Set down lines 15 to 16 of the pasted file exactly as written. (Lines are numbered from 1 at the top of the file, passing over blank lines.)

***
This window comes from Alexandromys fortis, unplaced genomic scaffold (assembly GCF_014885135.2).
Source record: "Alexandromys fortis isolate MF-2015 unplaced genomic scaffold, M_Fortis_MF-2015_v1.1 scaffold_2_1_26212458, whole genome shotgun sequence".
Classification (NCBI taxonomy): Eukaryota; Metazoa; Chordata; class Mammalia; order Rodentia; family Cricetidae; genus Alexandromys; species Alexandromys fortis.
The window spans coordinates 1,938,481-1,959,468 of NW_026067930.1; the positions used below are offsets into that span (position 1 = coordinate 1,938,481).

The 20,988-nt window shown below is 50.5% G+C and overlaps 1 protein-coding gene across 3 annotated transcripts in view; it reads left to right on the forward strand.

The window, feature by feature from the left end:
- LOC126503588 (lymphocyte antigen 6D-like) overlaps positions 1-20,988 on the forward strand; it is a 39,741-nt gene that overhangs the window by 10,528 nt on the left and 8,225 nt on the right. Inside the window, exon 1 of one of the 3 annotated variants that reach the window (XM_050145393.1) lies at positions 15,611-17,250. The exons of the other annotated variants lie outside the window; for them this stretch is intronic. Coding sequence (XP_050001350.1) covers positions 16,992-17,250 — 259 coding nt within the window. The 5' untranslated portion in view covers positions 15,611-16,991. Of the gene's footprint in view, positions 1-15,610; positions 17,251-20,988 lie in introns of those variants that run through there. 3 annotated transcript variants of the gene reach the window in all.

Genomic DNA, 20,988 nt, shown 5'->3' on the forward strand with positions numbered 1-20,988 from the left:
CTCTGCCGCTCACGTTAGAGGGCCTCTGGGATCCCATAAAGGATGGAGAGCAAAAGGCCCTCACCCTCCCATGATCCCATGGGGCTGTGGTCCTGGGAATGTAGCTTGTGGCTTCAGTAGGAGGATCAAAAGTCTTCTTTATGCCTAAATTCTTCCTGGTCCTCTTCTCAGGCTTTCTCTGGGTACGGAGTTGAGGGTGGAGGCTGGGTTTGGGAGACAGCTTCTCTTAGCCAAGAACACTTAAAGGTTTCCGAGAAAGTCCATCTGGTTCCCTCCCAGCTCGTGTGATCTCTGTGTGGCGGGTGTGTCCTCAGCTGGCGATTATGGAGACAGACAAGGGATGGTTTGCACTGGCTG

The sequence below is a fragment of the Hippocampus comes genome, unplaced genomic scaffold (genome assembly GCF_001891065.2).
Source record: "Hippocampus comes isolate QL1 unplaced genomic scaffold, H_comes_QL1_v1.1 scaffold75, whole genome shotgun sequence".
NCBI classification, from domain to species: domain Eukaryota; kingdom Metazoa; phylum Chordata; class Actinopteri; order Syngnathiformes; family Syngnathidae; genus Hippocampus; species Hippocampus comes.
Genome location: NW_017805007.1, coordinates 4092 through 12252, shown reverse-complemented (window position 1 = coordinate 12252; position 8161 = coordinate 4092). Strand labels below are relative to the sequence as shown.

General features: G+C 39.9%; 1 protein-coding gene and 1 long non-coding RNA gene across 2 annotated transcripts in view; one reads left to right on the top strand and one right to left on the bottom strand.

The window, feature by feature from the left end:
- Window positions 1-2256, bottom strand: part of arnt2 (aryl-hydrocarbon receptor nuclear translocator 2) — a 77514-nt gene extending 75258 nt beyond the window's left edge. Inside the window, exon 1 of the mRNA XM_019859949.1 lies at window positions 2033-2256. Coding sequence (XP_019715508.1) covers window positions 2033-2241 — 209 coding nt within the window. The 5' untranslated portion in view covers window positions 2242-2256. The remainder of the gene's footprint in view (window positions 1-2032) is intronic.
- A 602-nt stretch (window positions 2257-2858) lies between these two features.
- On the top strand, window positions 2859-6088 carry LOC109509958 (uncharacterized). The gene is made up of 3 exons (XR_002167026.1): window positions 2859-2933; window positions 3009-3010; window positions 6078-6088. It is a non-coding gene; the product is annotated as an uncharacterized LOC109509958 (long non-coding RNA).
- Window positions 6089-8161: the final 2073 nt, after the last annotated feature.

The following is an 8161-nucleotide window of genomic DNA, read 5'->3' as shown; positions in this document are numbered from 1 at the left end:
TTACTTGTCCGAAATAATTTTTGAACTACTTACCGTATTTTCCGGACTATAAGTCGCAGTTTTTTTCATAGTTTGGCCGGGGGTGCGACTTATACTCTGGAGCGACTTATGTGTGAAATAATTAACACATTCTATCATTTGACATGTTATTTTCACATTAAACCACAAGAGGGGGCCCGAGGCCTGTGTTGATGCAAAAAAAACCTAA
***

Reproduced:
The window, feature by feature from the left end:
- Window positions 1-2256, bottom strand: part of arnt2 (aryl-hydrocarbon receptor nuclear translocator 2) — a 77514-nt gene extending 75258 nt beyond the window's left edge. Inside the window, exon 1 of the mRNA XM_019859949.1 lies at window positions 2033-2256. Coding sequence (XP_019715508.1) covers window positions 2033-2241 — 209 coding nt within the window. The 5' untranslated portion in view covers window positions 2242-2256. The remainder of the gene's footprint in view (window positions 1-2032) is intronic.